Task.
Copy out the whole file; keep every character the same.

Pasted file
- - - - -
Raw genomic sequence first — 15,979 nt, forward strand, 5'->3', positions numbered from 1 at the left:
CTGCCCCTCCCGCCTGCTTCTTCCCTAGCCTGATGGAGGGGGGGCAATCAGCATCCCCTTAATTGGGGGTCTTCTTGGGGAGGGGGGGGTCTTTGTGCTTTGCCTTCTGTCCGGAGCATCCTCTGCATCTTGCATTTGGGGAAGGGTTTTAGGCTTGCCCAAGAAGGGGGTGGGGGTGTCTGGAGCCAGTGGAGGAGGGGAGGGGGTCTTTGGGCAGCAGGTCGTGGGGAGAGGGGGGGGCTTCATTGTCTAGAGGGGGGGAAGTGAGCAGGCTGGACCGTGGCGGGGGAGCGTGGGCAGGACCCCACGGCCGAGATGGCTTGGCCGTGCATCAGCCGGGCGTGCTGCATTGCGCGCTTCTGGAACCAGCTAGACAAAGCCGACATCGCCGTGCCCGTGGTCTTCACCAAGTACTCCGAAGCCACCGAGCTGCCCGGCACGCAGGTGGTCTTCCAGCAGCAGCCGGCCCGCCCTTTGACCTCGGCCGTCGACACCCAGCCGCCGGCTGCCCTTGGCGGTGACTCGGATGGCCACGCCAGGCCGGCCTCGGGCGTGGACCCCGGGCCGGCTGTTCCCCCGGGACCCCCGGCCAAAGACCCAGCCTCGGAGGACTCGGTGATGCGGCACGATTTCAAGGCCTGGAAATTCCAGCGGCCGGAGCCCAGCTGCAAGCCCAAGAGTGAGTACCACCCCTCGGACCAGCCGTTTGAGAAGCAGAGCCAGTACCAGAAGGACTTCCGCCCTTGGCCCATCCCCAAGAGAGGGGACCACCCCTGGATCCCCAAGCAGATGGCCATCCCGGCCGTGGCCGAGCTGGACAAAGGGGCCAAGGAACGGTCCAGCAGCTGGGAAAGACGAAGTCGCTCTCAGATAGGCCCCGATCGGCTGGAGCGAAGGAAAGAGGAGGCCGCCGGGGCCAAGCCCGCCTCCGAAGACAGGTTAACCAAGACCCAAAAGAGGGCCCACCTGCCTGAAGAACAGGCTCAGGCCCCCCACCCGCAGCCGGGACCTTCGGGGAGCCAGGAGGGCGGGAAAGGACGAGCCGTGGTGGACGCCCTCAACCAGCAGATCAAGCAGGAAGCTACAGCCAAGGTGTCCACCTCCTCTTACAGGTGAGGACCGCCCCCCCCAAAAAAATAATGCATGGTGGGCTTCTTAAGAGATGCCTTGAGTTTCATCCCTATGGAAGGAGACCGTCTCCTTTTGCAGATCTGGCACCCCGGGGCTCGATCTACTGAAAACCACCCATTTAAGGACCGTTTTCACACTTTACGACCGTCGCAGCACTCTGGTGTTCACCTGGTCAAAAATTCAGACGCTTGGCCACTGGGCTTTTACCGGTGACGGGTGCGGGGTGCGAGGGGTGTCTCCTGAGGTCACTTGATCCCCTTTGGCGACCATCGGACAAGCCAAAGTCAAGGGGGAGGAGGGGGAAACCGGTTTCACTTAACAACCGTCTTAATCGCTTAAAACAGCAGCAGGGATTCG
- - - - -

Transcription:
Raw genomic sequence first — 15,979 nt, forward strand, 5'->3', positions numbered from 1 at the left:
CTGCCCCTCCCGCCTGCTTCTTCCCTAGCCTGATGGAGGGGGGGCAATCAGCATCCCCTTAATTGGGGGTCTTCTTGGGGAGGGGGGGGTCTTTGTGCTTTGCCTTCTGTCCGGAGCATCCTCTGCATCTTGCATTTGGGGAAGGGTTTTAGGCTTGCCCAAGAAGGGGGTGGGGGTGTCTGGAGCCAGTGGAGGAGGGGAGGGGGTCTTTGGGCAGCAGGTCGTGGGGAGAGGGGGGGGCTTCATTGTCTAGAGGGGGGGAAGTGAGCAGGCTGGACCGTGGCGGGGGAGCGTGGGCAGGACCCCACGGCCGAGATGGCTTGGCCGTGCATCAGCCGGGCGTGCTGCATTGCGCGCTTCTGGAACCAGCTAGACAAAGCCGACATCGCCGTGCCCGTGGTCTTCACCAAGTACTCCGAAGCCACCGAGCTGCCCGGCACGCAGGTGGTCTTCCAGCAGCAGCCGGCCCGCCCTTTGACCTCGGCCGTCGACACCCAGCCGCCGGCTGCCCTTGGCGGTGACTCGGATGGCCACGCCAGGCCGGCCTCGGGCGTGGACCCCGGGCCGGCTGTTCCCCCGGGACCCCCGGCCAAAGACCCAGCCTCGGAGGACTCGGTGATGCGGCACGATTTCAAGGCCTGGAAATTCCAGCGGCCGGAGCCCAGCTGCAAGCCCAAGAGTGAGTACCACCCCTCGGACCAGCCGTTTGAGAAGCAGAGCCAGTACCAGAAGGACTTCCGCCCTTGGCCCATCCCCAAGAGAGGGGACCACCCCTGGATCCCCAAGCAGATGGCCATCCCGGCCGTGGCCGAGCTGGACAAAGGGGCCAAGGAACGGTCCAGCAGCTGGGAAAGACGAAGTCGCTCTCAGATAGGCCCCGATCGGCTGGAGCGAAGGAAAGAGGAGGCCGCCGGGGCCAAGCCCGCCTCCGAAGACAGGTTAACCAAGACCCAAAAGAGGGCCCACCTGCCTGAAGAACAGGCTCAGGCCCCCCACCCGCAGCCGGGACCTTCGGGGAGCCAGGAGGGCGGGAAAGGACGAGCCGTGGTGGACGCCCTCAACCAGCAGATCAAGCAGGAAGCTACAGCCAAGGTGTCCACCTCCTCTTACAGGTGAGGACCGCCCCCCCCAAAAAAATAATGCATGGTGGGCTTCTTAAGAGATGCCTTGAGTTTCATCCCTATGGAAGGAGACCGTCTCCTTTTGCAGATCTGGCACCCCGGGGCTCGATCTACTGAAAACCACCCATTTAAGGACCGTTTTCACACTTTACGACCGTCGCAGCACTCTGGTGTTCACCTGGTCAAAAATTCAGACGCTTGGCCACTGGGCTTTTACCGGTGACGGGTGCGGGGTGCGAGGGGTGTCTCCTGAGGTCACTTGATCCCCTTTGGCGACCATCGGACAAGCCAAAGTCAAGGGGGAGGAGGGGGAAACCGGTTTCACTTAACAACCGTCTTAATCGCTTAAAACAGCAGCAGGGATTCG